*a nod to Irwin Schiff

2015 is upon us, and where is the price of BTC?

As 2014 draws to a close, it is time to reflect upon the year of crypto-currencies and consider what we have to look forward to in the coming year.

The price of BTC is not at the 2000 USD that some people have been predicting since August, most likely due to a lot of speculator volume leaving Bitcoin and flowing into China’s Alipay which became the biggest IPO in all of history.  Alipay, which allows mainland chinese to spend their RMB outside of the country (and pays the foreign merchant in their local fiat) took a lot of the spotlight from BTC as a method of global exchange, at least for affluent Chinese.

Ripple, the exchange platform for value over the internet has been quietly gaining traction and now is the second largest crypto-currency by market cap, while Litecoin and Dogecoin drop in popularity.  Stellar, the Ripple clone, comes in at 6th place.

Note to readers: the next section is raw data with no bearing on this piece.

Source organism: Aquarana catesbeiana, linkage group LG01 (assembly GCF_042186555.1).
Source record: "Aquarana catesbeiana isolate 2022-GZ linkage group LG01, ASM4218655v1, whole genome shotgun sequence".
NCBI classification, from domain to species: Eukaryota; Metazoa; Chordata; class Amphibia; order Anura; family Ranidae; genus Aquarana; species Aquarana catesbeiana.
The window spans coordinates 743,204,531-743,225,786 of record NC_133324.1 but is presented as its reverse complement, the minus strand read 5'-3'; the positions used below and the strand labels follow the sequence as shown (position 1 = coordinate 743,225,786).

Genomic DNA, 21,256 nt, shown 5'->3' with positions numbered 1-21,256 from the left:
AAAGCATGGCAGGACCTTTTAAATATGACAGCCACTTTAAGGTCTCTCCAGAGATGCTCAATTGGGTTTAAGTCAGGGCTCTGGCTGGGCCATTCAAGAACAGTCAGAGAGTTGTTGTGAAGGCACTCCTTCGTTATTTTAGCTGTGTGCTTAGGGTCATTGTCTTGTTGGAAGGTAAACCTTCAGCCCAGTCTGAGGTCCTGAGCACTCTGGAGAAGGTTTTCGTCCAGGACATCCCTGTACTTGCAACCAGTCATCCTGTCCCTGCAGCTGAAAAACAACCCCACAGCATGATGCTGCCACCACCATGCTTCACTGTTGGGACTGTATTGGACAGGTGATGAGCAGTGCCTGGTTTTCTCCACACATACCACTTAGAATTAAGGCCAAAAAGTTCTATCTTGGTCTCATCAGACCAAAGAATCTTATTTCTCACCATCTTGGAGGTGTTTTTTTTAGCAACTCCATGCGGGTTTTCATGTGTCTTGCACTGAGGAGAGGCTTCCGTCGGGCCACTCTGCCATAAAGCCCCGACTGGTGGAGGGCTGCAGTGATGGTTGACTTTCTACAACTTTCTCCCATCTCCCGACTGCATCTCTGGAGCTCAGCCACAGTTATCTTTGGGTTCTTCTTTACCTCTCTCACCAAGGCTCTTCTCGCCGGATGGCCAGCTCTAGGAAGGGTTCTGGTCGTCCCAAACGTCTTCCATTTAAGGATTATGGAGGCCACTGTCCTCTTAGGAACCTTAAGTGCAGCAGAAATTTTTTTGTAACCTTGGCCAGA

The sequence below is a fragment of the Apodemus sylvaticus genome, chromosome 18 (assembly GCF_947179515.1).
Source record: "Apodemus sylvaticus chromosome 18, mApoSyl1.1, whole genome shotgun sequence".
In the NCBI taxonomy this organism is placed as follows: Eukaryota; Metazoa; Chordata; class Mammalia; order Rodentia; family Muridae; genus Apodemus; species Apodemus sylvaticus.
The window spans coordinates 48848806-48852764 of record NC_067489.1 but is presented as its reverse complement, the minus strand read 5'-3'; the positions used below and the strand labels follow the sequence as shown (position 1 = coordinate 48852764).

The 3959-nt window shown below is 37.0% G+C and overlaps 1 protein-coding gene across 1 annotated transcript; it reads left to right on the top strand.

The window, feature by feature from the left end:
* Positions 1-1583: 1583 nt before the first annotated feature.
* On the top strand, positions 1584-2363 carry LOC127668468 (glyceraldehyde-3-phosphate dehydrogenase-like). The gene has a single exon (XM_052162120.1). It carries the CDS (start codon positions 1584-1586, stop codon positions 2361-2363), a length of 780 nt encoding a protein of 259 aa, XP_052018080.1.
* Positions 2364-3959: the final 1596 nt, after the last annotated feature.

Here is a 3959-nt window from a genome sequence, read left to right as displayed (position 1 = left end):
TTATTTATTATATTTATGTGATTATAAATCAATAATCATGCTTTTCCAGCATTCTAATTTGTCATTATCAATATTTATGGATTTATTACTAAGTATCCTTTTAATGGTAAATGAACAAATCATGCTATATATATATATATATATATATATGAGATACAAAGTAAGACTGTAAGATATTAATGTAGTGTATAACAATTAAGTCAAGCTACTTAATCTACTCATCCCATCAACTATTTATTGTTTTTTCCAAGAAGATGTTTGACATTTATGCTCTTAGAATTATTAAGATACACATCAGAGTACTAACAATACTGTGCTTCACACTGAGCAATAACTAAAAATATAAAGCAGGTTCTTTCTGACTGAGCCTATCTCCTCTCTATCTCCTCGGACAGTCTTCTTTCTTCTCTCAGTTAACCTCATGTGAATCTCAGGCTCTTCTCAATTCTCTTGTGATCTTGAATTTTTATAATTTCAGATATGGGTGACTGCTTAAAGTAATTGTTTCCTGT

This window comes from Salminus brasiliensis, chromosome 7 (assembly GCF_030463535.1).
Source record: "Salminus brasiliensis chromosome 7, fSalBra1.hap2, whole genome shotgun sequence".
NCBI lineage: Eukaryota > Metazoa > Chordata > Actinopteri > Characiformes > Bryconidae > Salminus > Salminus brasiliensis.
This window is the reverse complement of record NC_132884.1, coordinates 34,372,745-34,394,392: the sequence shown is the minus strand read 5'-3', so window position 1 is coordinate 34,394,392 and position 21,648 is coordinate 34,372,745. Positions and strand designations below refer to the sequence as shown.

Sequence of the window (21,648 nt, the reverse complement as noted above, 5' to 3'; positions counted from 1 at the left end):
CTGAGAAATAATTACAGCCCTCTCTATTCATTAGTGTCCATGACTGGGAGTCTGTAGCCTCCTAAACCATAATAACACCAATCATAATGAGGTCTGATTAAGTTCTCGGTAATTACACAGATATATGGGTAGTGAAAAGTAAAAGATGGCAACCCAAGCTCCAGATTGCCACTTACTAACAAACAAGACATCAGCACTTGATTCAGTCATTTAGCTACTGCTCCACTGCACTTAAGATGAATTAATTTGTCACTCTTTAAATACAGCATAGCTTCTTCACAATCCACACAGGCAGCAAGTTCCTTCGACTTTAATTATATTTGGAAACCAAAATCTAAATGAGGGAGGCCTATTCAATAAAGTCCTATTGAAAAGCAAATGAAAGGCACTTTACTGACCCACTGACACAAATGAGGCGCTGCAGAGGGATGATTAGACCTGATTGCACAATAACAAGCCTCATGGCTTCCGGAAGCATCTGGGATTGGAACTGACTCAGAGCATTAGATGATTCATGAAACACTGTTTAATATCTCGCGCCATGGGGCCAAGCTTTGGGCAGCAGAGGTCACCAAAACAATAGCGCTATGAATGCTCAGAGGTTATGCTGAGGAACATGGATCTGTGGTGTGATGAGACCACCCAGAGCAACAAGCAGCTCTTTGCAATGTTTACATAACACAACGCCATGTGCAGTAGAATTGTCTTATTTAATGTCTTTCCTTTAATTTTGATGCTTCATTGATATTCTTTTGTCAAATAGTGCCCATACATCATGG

MtGox investigations have started, well, at least they are ready to start, with the industry experts appointed to investigate the loss of coins being named as Payward (who owns the popular exchange Kraken)

China still views Bitcoin suspiciously, though some proponents say that the government may only crack down on Bitcoin if it sees that its effects are disruptive to the economy.  Some even argue that China may embrace Bitcoin eventually and have a much easier time doing so due to the fact that a lot of the laws governing money exchange and governance simply don’t exist in China, whereas in the US, every state has its own licensing requirements for money exchangers, making doing a Bitcoin exchange business in the US a much more costly affair.

Japan’s national elections for parliamentary members are finished, and Mr Fukuda, the pro-Bitcoin cabinet minister has regained his seat in the House.  Hopefully this means that 2015 may mark the year that Japan finally casts off its MtGox cross that it has been carrying for the last year.